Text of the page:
“It’s so important that family and friends acknowledge both the emotional and physical needs of a woman experiencing this,” says Levin.
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Petite, fair and quick to smile, Alexandra Sipos-Kocsis believes she literally coached herself to fertility. Although it was only seven years ago, her doctor’s advice was lame.
“She told me to go home and eat walnuts,” says Sipos-Kocsis.
Sipos-Kocsis (who is married to CJN editor Yoni Goldstein) calls it “the lowest point of my life.” Exacerbating matters was the fact that she knew no one who had experienced what she was going through. She couldn’t help wondering why she was going through such turmoil. Yet a “loud and powerful” inner voice told her it was to help other women. She went on to become a fertility coach.
But first, she turned her training on herself. She says that she could feel herself opening up. Her daughter was conceived with the help of a fertility clinic. Her son was born without the help of a fertility clinic when her daughter was 18 months old.
Typically, her clients are in their 40s and already attending a fertility clinic. Sipos-Kocsis gets her clients to focus on the positive, rather than the negative (“I want to be a mother,” versus “I’m not pregnant”). She talks about fertility, rather than infertility. She prefers to work with women in their own homes, but interestingly, many of her clients are international, so she interacts with a lot of them via Skype, FaceTime and WhatsApp.
As much as she believes in being connected to the physical, she has a strong spiritual bent, too. “You can have a perfect embryo that doesn’t necessarily make a child,” she explains. “When a baby is born, there’s that sense that it’s a miracle.”
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A doctor who went through IVF and ended up adopting recalls: “What comes to mind, after all this time, is just how challenging those years were. When you grow up in a Jewish home, family is at the centre of everything you do. From one generation to the next, there’s supposed to be an orderly progression through the life cycle. You grow up, you get married, you have children. That’s what you’re supposed to do.
“If you don’t have children, you feel you don’t belong. Friends, family and even casual acquaintances will ask, ‘When are you going to have children?’ You recognize that they mean well, so you do your best not to make them feel uncomfortable. You smile and say, ‘We’re working on it.’ After a while, most people will figure it out and stop asking.”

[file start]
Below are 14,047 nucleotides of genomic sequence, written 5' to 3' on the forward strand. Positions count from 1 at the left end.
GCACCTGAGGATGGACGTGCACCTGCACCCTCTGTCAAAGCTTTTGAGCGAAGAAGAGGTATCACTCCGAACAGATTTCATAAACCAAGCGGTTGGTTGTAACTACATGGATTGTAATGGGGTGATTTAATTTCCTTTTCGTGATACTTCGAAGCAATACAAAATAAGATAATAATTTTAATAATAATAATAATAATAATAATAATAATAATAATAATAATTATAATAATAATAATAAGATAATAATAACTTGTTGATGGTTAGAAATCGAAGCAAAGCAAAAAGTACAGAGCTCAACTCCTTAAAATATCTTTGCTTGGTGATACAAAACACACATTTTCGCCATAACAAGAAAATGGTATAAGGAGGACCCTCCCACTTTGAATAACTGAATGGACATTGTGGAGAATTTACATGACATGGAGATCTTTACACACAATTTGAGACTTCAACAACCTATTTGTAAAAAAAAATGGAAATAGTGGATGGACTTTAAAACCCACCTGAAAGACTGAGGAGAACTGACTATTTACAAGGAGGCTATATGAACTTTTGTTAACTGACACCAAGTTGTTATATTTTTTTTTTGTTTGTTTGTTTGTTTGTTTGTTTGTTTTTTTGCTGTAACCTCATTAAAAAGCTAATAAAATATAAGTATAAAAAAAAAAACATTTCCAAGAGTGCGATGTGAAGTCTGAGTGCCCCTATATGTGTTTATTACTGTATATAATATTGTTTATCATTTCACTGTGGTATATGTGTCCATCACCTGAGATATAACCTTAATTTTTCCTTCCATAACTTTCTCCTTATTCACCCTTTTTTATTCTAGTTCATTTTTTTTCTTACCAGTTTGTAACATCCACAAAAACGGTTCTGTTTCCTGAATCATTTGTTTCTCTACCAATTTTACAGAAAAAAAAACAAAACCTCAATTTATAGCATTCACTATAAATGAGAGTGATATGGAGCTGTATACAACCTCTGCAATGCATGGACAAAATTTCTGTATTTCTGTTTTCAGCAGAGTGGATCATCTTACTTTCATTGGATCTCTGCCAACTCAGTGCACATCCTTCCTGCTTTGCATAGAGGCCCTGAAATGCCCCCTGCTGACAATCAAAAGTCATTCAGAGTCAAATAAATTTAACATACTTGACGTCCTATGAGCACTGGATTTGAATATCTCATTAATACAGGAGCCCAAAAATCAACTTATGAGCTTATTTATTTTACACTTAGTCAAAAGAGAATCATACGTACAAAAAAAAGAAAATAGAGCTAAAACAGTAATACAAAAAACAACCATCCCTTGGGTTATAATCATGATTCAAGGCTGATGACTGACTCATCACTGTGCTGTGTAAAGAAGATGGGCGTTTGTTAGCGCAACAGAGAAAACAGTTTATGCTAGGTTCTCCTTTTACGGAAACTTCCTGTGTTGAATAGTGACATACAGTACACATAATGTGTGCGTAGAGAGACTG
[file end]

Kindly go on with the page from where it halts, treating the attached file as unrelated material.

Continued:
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Jon Waldman has a self-effacing sense of humour, evidenced in his Ted Talk, “Swimming Aimlessly: Getting Men to Talk about Infertility.” But while his speech is funny, his message is serious.
Waldman and his wife dated for five years and were engaged for 19 months. He jokes that immediately following their vows, “the question” was popped: when are you going to have a baby? When they finally got pregnant after about a year, they were elated, only to be heartbroken by a miscarriage at 11 weeks.
That is where their fertility journey began. It was a struggle that was much bleaker than they expected. Making matters worse, couples rarely speak of it, and men even less so. Waldman recalls social situations where the women gathered on one side sharing facts about conception, while the men on the other side talked about – you guessed it – sports.
With their infertility labelled as unexplained, Waldman felt anger, along with a sense of shortcoming. He shut down. At his ultimate low, he sought counselling and anti-depressants, though they couldn’t help solve the underlying issue, which he emphasizes “does not go away.”
He recalls avoiding social situations, like children’s birthday parties, where people would make comments like, “You better catch up!” Well-intentioned words, but they landed like a punch in the gut. Waldman would like couples going through infertility to know that there is support available, and he encourages them to talk about it. He’d like everybody else to think before they speak. To those who question the cost and effort of going through IVF, he asks, “Would you question someone who was spending money on cancer treatment?”
The couple tried acupuncture, fertility drugs, IUI and IVF, and started to investigate adoption opportunities. They left the Winnipeg clinic where they began treatment unsatisfied and frustrated and took a road trip across the country to a clinic in Victoria. There, after trying to conceive for six years, they finally succeeded. Their daughter, Kaia, was born in 2015.